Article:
P.M.: A good question. Only a month ago I was analyzing the issue for myself. Earlier I could never cope with my daily checklist of tasks. By the end of my working hours, I used to realize that I had to move 10 of 50 tasks to the next day’s schedule.  Now I end up my day with 50 tasks on the agenda but I manage to delegate them all. This is an advantage.

An opportunity to check the fulfillment of at least half of the delegated tasks is the second advantage. I have time to think over how to help my colleagues so that the delegated assignments would not die. This is the third advantage.

In my view, we in the company used to walk slowly and stumble. Now we are already running. And we are running to the rhythm.

Digitalization helps a lot. Traveling, complicated schedules are not a problem anymore. If you have a tablet, you are in the process. You are in “theme” no matter what.

LJ: What is the place of business education in your life? I heard different opinions. Some people say that at some stage, for instance, an MBA may even make harm to a manager, take him in blinders, and set a frame. Others say that, on the contrary, you need to study when you have 15 years of experience to harmonize the new experience with the previous one.

P.M.: When I meet different people, read business books, I get food for my leadership. I am very focused on this. Apart from the CEO Club, I am also a member of the Young Presidents ’Organization (YPO). This is a world organization of the most influential tops.

Education does not necessarily mean learning something new. Sometimes you hear the same thing, but it falls at the right moment — when you are ready for it. It is like a grain — you can plant it in mid-June, but it will not germinate. If you plant it in April and to a depth of ten centimeters, you will have a result.

And there are such “grains” in YPO. For example, today (the interview was April 23, 2019 — Ed.) we have a meeting with Jim Bagnola, a guru in corporate psychology.

LJ: If everything turned out well with the digitization and the escape from the operations pit, I have the following the question. Do you manage to maintain a work-life balance? There were different answers. Someone is going away; someone stays in the flow.

Sometimes you hear the same thing, but it falls at the right moment

P.M.: I think that even when you have problems all around you, you need to turn off for 20 minutes and meditate. Then you come back and look at the problem from a different point. That is why if I need to do yoga and meditate in the morning, then I do yoga and meditate.

LJ: Do you switch by force of will?

P.M.: No, it is a habit. I am now finishing reading these books and I understand that at first, there was an effort of will, and then it became a habit. And you take it easy.

LJ: And by the way, what books?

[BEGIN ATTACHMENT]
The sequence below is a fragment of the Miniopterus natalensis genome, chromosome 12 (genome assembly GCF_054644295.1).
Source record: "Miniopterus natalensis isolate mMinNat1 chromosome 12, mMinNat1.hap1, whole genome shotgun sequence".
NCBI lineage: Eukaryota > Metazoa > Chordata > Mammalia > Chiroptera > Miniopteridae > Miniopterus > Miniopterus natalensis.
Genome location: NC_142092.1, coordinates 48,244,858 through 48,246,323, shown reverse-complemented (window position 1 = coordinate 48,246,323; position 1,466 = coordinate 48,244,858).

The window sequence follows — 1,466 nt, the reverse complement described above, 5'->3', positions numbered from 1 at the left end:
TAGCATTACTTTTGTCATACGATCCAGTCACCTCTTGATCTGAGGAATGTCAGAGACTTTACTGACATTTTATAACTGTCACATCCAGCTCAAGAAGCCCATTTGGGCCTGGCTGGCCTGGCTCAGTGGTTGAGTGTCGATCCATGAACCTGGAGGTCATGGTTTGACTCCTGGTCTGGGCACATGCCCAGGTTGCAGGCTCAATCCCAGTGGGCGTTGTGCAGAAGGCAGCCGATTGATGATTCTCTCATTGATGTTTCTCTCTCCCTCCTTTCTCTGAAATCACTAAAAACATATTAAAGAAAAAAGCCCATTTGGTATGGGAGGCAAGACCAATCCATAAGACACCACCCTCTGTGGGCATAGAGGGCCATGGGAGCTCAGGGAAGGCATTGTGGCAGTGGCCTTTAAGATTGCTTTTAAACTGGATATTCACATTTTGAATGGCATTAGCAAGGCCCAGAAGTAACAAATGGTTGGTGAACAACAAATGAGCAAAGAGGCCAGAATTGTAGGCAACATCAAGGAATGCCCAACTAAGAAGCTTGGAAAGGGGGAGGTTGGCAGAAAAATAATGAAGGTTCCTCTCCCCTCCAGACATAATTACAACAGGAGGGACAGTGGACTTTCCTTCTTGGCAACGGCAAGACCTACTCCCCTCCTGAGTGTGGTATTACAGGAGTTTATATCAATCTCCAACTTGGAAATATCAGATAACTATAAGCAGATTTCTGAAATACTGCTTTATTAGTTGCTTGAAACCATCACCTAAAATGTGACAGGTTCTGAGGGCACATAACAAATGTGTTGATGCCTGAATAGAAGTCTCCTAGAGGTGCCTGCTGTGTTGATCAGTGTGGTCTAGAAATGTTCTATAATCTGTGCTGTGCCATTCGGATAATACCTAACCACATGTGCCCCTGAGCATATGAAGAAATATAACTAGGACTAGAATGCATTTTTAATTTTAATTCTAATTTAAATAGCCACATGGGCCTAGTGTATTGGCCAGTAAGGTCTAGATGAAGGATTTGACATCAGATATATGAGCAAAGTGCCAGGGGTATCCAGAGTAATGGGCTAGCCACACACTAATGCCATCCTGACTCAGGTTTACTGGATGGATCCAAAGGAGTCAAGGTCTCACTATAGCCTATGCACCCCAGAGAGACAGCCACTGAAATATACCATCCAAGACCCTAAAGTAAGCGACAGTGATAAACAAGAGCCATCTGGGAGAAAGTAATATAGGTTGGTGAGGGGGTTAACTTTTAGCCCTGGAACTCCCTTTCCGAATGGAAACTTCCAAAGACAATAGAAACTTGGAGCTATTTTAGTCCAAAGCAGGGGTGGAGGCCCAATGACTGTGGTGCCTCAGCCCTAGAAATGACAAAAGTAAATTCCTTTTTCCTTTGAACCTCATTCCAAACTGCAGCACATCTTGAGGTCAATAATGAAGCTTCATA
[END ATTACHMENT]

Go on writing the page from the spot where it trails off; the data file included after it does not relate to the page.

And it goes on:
P.M.: Now I finish reading and listening to “Hell Week: Seven days to be your best self” by Erik Larssen and “Awaken the giant within” by Antony Robbins.

I read a lot. I choose mainly motivating, scientific, business books. I listen to the same. I also read the “Principles” by Ray Dalio (An American businessman, billionaire, founder of an investment company. — Ed.).

I do not read fiction — I used to read a lot of fiction as a child and now I would like to, but I do not have enough time.

LJ: Since you outsource the HR function, have you considered engaging consultants and coaches to work with the team?

P.M.: Four days ago, I talked with Krikunov. Now he has a new program for developing skills for making unconventional decisions and breaking the limits by analyzing pieces of art. He shared this unique program.

Before that, we had a session on the management under pressure session for our senior managers. These courses were a success.

LJ: Do you have an icon in corporate governance? This may be a collective role model.

P.M.: The Bible says, “You shall not make for yourself an idol”. I am a believer; I believe that an idol is a good thing that can stimulate you. On the other hand, this may be limiting you.

I had several idols. For a very long time, I was developing as a leader while working with another leader, who had his 60 years anniversary just last week. He still pleasantly surprises me. I always enjoy talking to him, learning from him, and consulting him. However, I would not say I am an adherent of one leadership style.

To have an idol is good; it can stimulate you

I read a lot, so I have a collective role model. I have my own value model and my own vision, how I would like to work with people. I am impressed with Steve Jobs. There are certain parallels. Sometimes I even observe that, like him, I fall into nervous behavior patterns.

You have to develop yourself constantly, change yourself, analyze yourself, and personal experience is probably the most important. Therefore, I do not have one role model.

I am impressed with Ray Dalio. I have been reading his book for almost a month now and I am surprised that I do not want to hurry. Many conceptual things intersect. Perhaps that is why, of all people, Ray Dalio is now closer.

And Steve Jobs.